Greetings from Asbury Park Atlantic City, NJ, where my family is on vacation for a week. Coincidentally, I just noticed that today is my blog’s first anniversary, so here’s a link back to that first post from 2 August 2007. I’m taking advantage of a rare quiet moment when everyone but me is napping to get a quick post off.
Tracy Rosen tagged me in a piece entitled “By Any Means Human”, which asks teachers to consider the human element they bring to the classroom. As anyone who has been to university taught for any period of time knows, content knowledge alone does not a good teacher make.
For my part, my students have always told me that my sense of humor not only helps make sometimes dry material more accessible, but helps them connect a little more to me (and to each other) personally. In fact, I got a very nice thank-you card at the end of this past school year from a senior I had in my first quarter Shakespeare’s Comedy class. In it, she informed me that my sense of humor not only helped her to understand the works we studied*, but also helped the class of to bond considerably. There’s something about laughter that brings people together; I guess it’s the participation in a shared experience that does it. As I’ve said before, I’m all for engendering that sense of community in my classes, through whatever means I have at my disposal, technological or not.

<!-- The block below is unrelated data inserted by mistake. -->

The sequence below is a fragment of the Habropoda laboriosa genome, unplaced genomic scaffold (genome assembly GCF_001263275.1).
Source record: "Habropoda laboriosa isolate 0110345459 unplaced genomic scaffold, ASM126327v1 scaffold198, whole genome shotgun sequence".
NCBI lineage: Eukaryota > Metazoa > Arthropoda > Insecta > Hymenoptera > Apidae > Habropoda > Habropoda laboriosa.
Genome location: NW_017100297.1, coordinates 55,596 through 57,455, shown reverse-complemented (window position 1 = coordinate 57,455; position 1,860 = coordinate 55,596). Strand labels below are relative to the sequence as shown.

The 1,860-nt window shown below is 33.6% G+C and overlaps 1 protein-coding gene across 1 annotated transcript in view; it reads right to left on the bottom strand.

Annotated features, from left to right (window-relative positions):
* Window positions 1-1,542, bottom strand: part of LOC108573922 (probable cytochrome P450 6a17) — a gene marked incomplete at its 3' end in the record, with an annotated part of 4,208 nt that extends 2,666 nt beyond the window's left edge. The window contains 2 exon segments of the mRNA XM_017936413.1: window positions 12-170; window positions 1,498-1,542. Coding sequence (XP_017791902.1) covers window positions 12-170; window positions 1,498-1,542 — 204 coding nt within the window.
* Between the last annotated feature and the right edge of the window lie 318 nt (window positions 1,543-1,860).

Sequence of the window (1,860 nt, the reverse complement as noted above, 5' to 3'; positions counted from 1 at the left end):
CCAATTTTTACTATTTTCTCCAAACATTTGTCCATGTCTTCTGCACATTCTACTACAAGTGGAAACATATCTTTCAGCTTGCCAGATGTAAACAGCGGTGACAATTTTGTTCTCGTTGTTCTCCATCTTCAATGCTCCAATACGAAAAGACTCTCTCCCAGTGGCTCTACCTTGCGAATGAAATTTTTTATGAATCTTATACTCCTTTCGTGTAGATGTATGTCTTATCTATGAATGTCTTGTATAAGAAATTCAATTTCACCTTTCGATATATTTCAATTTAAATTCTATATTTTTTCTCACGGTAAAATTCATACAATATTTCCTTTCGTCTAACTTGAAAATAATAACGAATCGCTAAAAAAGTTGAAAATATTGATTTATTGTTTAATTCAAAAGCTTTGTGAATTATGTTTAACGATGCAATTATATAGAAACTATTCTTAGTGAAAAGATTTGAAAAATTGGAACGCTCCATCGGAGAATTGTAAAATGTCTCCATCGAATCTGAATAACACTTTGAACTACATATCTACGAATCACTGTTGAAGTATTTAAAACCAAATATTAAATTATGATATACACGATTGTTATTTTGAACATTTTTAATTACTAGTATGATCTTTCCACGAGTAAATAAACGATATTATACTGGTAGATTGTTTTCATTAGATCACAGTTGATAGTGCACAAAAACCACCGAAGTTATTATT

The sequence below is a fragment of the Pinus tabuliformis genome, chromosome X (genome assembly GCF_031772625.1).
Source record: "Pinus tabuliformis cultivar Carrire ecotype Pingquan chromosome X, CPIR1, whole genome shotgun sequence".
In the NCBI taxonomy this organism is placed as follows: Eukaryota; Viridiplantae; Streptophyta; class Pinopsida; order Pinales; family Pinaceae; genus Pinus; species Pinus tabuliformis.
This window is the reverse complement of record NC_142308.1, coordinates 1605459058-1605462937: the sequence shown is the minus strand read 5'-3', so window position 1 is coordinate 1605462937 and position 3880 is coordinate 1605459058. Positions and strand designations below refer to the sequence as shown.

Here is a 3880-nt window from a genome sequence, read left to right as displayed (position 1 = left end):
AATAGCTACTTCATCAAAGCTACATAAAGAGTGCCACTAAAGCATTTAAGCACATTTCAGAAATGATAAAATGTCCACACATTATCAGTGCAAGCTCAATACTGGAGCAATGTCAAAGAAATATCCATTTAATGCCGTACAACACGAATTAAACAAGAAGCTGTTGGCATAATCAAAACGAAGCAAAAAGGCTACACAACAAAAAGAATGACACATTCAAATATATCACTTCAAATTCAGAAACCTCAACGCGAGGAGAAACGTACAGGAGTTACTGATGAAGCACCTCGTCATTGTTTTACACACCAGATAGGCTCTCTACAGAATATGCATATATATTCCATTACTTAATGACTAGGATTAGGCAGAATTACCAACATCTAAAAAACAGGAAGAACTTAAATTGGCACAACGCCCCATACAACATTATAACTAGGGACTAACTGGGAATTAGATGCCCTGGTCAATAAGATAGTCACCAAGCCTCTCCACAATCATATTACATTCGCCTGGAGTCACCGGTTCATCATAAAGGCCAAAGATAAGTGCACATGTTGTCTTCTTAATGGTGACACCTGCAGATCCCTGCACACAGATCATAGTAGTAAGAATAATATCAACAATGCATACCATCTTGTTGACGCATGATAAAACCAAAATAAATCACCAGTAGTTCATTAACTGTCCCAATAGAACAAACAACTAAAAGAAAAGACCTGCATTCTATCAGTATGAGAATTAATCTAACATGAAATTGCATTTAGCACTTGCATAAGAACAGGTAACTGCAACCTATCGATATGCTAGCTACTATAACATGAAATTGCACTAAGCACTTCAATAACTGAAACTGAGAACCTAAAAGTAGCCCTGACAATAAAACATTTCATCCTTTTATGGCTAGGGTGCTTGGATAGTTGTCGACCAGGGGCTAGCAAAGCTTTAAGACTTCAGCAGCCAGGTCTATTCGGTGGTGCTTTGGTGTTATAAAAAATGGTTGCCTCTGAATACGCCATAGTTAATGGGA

This isn’t to say that the jokes I make are GOOD, per se – in fact, I pride myself on the ability to craft a cringe-worthy pun out of almost any situation (although the one I made about Titania and Bottom in A Midsummer Night’s Dream had the entire class LOLing for a good while!). Maybe it’s more that I can (and frequently do) laugh at myself, which the students may find rare in a teacher. I take my job and my responsibilities very seriously, but myself much less so.
Instead of tagging individuals, I’ll leave the tag open to anyone who reads this – what special human element do YOU bring to your classroom?
* In a nine-week course, we study three of the greats (OK, two of the greats and Measure for Measure).